Infrastructure Bill [HL]

Written evidence submitted by Ms Helen Cuppleditch (IB 35)

I am a resident in West Sussex, business owner and home owner who has been researching ‘unconventional’ extraction of hydrocarbons including the process known as fracking.

There has been an incorrect assumption (partly from media and partly from MPs) that those of us opposed to the process are basing our views on emotion not fact. There is also an incorrect assumption that we are incapable of educated, independent research. This assumption does not reflect the reality of why so many UK citizens, from many walks of life, are deeply opposed to the process and why we are desperately worried about the impact the Infrastructure Bill will have on all of us in relation to the extraction of hydrocarbons.

1. Climate Change Act 2008 vs Infrastructure Bill.

The Climate Change Act 2008 ensures the UK Government (and successive governments) has a legal obligation to minimise our greenhouse gas emissions. The secretary of state for energy and climate change will have to report on a regular basis how this is being implemented and achieved.

The Infrastructure Bill however, will make it a legal requirement for the government to ensure ‘maximising the economic recovery of UK petroleum’. The secretary of state for energy and climate change will also have to report on a regular basis how this is being implemented and achieved.

It is impossible for both to be implemented and achieved.

2. Economics of the industry.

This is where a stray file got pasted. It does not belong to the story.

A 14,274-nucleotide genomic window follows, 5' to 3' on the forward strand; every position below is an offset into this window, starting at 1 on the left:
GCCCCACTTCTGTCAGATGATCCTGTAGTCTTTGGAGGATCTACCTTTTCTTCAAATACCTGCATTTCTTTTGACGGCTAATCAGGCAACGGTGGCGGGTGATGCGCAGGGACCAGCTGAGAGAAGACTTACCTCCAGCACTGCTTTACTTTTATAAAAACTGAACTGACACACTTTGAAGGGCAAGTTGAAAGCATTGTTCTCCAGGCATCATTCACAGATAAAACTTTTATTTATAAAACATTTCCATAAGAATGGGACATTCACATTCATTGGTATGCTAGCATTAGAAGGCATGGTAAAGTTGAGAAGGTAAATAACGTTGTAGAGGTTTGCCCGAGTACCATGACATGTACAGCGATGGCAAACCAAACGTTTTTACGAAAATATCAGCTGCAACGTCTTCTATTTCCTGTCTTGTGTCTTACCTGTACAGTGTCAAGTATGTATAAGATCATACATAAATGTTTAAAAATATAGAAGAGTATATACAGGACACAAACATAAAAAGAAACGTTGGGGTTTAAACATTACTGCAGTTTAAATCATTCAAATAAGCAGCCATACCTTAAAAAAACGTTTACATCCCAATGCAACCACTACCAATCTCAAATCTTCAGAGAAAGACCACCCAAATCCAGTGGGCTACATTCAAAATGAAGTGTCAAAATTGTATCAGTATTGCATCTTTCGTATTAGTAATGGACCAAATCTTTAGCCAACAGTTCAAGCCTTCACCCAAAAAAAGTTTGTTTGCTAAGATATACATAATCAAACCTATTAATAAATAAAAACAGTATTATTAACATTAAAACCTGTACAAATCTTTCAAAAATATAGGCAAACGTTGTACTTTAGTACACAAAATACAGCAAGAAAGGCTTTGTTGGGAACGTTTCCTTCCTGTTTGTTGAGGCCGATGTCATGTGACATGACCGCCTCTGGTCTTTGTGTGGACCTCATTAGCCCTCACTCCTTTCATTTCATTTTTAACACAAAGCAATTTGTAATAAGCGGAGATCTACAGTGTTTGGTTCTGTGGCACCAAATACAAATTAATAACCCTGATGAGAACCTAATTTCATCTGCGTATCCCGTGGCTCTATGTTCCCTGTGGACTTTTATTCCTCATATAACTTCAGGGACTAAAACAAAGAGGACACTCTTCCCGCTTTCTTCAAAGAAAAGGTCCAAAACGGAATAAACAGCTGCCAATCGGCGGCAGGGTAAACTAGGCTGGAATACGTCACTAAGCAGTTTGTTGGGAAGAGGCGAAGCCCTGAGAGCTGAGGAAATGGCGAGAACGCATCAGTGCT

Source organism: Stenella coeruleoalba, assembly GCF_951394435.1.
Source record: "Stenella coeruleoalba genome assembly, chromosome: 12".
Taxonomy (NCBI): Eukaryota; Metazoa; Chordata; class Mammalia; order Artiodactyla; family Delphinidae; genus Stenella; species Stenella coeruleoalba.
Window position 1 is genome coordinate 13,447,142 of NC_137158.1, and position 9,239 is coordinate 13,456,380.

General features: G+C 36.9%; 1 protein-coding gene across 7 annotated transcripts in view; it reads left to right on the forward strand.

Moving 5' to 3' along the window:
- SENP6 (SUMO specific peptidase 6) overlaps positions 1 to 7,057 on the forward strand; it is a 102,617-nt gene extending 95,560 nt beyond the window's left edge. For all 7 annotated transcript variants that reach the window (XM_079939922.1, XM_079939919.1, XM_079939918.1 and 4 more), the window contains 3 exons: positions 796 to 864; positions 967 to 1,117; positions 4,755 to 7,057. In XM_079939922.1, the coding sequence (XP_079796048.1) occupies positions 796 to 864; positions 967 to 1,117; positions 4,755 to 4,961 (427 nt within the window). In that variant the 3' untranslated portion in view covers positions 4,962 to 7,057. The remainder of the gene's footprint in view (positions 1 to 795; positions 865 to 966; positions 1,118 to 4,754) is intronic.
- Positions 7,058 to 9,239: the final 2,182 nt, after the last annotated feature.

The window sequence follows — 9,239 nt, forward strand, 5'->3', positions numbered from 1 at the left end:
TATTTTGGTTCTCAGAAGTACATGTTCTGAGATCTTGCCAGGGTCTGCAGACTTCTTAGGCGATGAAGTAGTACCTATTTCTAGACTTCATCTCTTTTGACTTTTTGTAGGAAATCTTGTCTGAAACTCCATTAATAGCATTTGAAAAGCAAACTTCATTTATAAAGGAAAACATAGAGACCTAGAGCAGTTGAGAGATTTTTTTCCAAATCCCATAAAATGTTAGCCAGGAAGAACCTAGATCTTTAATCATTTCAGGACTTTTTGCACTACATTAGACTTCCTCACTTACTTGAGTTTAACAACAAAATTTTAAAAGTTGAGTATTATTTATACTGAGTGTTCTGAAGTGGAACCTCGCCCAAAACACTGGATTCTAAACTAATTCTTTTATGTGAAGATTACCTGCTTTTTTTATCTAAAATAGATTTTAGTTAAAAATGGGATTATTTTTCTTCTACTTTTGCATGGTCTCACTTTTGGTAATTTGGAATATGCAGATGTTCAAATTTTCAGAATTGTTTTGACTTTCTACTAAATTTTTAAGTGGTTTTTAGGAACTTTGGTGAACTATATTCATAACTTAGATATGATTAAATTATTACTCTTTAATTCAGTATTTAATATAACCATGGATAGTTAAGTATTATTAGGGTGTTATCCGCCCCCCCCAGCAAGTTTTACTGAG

The recent drop in the price of oil has further exposed the fragile economics of the American industry, with it being reported that the industry has run up $550 billion of debt [1].

Much of the North American shale production requires high capital expenditure just to keep production at the same rate due to quick depletion rates of the wells.

With interest rates being so low, many investors had been looking for ‘high yield’ returns and had invested in the unconventional hydrocarbon extraction industry through high risk ‘junk bonds’.

Until now, many investors had considered the investment risk was worth the gamble despite many experienced investors warning that the industry is likely to be an ‘inflated shale bubble’. With such fragile economics now being exposed I question if financial systems could withstand any ‘stranded assets’ that may soon be exposed in this industry, and therefore I believe this is an economically unsustainable industry. With many investors, both large and small, now recognising there is an increased risk attached to all fossil fuel investments, I believe the path being considered by introducing measures in the Infrastructure Bill to maximise the economic recovery of UK petroleum is an unstable, rickety, economically flawed bridge to nowhere, and not the bridge to ‘energy independence’ that the industry and government has been promoting to the public.

3. Environment Impacts and Homeowner / Landowner Rights

Nowhere else in the world has high pressure, high volume hydraulic fracturing taken place in such highly faulted geological formations. Therefore, the UK will be a guinea pig for this industry.